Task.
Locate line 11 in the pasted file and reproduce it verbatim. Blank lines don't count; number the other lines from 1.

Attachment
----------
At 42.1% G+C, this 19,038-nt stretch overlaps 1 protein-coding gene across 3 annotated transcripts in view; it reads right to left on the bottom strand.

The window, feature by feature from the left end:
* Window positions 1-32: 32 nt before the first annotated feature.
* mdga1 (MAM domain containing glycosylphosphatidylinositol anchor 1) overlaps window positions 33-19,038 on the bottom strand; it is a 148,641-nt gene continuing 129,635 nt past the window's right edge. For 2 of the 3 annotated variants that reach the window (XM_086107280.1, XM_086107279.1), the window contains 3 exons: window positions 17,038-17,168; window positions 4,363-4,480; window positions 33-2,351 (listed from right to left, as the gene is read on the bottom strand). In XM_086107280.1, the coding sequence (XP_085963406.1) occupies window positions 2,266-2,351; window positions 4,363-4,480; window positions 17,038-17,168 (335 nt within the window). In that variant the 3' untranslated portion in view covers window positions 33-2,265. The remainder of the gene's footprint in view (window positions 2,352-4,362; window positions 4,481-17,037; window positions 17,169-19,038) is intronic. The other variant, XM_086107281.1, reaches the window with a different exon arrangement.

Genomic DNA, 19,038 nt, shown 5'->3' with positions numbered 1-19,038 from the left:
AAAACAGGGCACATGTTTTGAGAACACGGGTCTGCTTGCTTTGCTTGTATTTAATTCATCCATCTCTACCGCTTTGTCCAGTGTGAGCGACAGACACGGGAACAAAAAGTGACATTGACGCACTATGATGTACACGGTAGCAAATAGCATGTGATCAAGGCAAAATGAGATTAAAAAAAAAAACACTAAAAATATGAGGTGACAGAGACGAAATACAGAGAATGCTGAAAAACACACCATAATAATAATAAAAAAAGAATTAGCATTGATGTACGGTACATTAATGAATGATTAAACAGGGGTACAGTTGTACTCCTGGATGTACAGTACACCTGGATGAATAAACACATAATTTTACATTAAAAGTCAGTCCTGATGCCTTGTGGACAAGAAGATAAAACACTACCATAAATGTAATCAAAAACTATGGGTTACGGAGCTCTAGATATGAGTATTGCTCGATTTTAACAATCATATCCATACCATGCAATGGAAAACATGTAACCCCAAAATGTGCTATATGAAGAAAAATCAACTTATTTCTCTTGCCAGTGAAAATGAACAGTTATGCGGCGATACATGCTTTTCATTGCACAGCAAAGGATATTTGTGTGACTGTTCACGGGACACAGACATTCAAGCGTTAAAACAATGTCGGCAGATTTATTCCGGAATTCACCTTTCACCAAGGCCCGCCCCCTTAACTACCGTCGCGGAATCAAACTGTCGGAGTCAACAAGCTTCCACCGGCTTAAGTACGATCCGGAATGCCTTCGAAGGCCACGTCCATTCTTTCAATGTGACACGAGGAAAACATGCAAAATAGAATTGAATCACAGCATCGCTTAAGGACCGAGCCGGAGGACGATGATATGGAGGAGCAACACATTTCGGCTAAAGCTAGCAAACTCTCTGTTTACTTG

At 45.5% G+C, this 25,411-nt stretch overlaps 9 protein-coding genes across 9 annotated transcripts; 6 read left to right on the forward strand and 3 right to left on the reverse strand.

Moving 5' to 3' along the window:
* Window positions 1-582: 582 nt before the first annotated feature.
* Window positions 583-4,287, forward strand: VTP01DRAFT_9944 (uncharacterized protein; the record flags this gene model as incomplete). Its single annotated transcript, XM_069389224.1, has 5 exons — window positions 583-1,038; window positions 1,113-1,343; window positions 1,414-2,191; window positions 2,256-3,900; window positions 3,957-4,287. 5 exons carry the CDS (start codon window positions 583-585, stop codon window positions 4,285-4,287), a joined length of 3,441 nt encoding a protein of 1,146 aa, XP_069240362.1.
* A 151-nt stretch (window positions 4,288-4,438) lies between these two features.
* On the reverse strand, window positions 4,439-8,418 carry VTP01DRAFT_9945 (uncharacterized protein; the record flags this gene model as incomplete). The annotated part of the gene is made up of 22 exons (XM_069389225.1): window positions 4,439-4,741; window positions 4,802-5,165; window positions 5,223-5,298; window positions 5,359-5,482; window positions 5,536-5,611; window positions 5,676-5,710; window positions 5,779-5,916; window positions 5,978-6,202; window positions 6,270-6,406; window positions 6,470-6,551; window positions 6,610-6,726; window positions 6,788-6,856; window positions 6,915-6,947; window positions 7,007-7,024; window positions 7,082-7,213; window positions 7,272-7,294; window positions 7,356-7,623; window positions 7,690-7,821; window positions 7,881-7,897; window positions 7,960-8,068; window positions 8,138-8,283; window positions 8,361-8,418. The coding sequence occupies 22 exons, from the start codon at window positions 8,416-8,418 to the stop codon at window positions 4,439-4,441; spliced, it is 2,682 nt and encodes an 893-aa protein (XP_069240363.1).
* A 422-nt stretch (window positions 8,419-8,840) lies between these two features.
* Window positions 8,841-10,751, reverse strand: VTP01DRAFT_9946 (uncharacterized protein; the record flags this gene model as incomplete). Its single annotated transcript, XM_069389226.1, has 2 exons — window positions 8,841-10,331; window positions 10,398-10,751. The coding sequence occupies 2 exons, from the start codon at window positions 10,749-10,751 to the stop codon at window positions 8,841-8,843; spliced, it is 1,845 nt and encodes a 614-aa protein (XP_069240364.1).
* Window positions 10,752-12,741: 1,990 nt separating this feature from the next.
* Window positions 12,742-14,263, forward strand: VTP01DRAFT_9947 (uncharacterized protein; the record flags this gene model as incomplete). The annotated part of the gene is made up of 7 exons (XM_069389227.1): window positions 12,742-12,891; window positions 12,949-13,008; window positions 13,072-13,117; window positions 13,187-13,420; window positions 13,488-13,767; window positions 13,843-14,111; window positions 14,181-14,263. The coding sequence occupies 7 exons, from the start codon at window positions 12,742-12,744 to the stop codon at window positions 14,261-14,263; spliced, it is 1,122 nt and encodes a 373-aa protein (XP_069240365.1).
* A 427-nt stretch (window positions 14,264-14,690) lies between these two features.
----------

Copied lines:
* A 151-nt stretch (window positions 4,288-4,438) lies between these two features.